Examination of Witnesses

Part of Divorce, Dissolution and Separation Bill – in a Public Bill Committee at 9:28 am on 2nd July 2019.

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David Hodson:

I think there is an agreeable difference between the Law Society and Resolution here. We would like to see any material changes to the expectation of the structure set out in primary rather than secondary legislation. We are keen for the public, at the end of this process, as the measure goes through Parliament, in either a few weeks—some would think that is too rushed—or in a few months, when there is an opportunity for public debate, to understand what the divorce process is all about. The 1996 measure did at least allow the public to have a discussion about what it was like. We are not having that discussion at the moment, partly because this is going through fairly quickly and partly because it has not got into the public arena, so we would be very keen to say this: if the Ministry of Justice has any concerns about bringing any of these aspects forward, it should put them in the primary legislation.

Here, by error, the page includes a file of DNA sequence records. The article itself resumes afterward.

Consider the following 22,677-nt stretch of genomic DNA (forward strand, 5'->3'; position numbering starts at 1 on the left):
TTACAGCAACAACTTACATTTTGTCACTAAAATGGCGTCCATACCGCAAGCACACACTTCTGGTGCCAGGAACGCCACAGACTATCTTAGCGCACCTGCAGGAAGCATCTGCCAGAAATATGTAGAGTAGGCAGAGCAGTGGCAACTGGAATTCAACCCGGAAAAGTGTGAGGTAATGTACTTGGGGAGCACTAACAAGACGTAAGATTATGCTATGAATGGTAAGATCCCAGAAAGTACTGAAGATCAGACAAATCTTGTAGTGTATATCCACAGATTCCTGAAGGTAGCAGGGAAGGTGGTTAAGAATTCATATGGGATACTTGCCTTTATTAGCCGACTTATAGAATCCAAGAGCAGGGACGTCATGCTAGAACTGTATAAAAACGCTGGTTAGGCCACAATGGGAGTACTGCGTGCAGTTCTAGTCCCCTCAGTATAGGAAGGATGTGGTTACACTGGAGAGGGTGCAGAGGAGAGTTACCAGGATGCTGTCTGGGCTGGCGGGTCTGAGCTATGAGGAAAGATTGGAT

There is another reason. At the moment, clause 1 does not read well. I mean no undue criticism of the drafter, but nobody could pick it up and read it. I tried to do that on Thursday at lunchtime and I really struggled. It is not a progressive process, it does not use straightforward language, and you cannot see it. Nigel and I have had a happy disagreement, but when is the irretrievable breakdown of the marriage? In terms of what we need to have within this structure, I agree with Nigel that we do not want to clog it up, but there are some crucial elements that we think should be brought into this legislation, as opposed to having—dare I say?—Henry VIII-type powers. Henry VIII is probably not the right person to bring up in the context of divorce, and Henry VIII-type powers probably should not be in, of all things, this divorce legislation.